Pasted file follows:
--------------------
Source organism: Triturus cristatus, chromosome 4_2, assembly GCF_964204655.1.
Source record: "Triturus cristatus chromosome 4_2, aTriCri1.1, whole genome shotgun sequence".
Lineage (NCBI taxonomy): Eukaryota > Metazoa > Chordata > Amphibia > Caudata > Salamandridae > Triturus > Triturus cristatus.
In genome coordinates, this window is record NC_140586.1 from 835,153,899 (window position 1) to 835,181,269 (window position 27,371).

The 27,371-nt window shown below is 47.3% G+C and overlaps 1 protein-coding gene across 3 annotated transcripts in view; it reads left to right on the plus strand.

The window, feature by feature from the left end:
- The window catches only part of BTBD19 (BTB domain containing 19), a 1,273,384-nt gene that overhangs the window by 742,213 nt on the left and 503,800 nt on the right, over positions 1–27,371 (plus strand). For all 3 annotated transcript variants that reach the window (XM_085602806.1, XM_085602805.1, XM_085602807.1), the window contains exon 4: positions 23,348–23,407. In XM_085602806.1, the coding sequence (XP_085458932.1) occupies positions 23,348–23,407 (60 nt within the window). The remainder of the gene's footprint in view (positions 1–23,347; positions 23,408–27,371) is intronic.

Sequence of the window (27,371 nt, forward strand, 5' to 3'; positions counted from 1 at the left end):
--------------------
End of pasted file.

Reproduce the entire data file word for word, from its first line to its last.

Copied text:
Source organism: Triturus cristatus, chromosome 4_2, assembly GCF_964204655.1.
Source record: "Triturus cristatus chromosome 4_2, aTriCri1.1, whole genome shotgun sequence".
Lineage (NCBI taxonomy): Eukaryota > Metazoa > Chordata > Amphibia > Caudata > Salamandridae > Triturus > Triturus cristatus.
In genome coordinates, this window is record NC_140586.1 from 835,153,899 (window position 1) to 835,181,269 (window position 27,371).

The 27,371-nt window shown below is 47.3% G+C and overlaps 1 protein-coding gene across 3 annotated transcripts in view; it reads left to right on the plus strand.

The window, feature by feature from the left end:
- The window catches only part of BTBD19 (BTB domain containing 19), a 1,273,384-nt gene that overhangs the window by 742,213 nt on the left and 503,800 nt on the right, over positions 1–27,371 (plus strand). For all 3 annotated transcript variants that reach the window (XM_085602806.1, XM_085602805.1, XM_085602807.1), the window contains exon 4: positions 23,348–23,407. In XM_085602806.1, the coding sequence (XP_085458932.1) occupies positions 23,348–23,407 (60 nt within the window). The remainder of the gene's footprint in view (positions 1–23,347; positions 23,408–27,371) is intronic.

Sequence of the window (27,371 nt, forward strand, 5' to 3'; positions counted from 1 at the left end):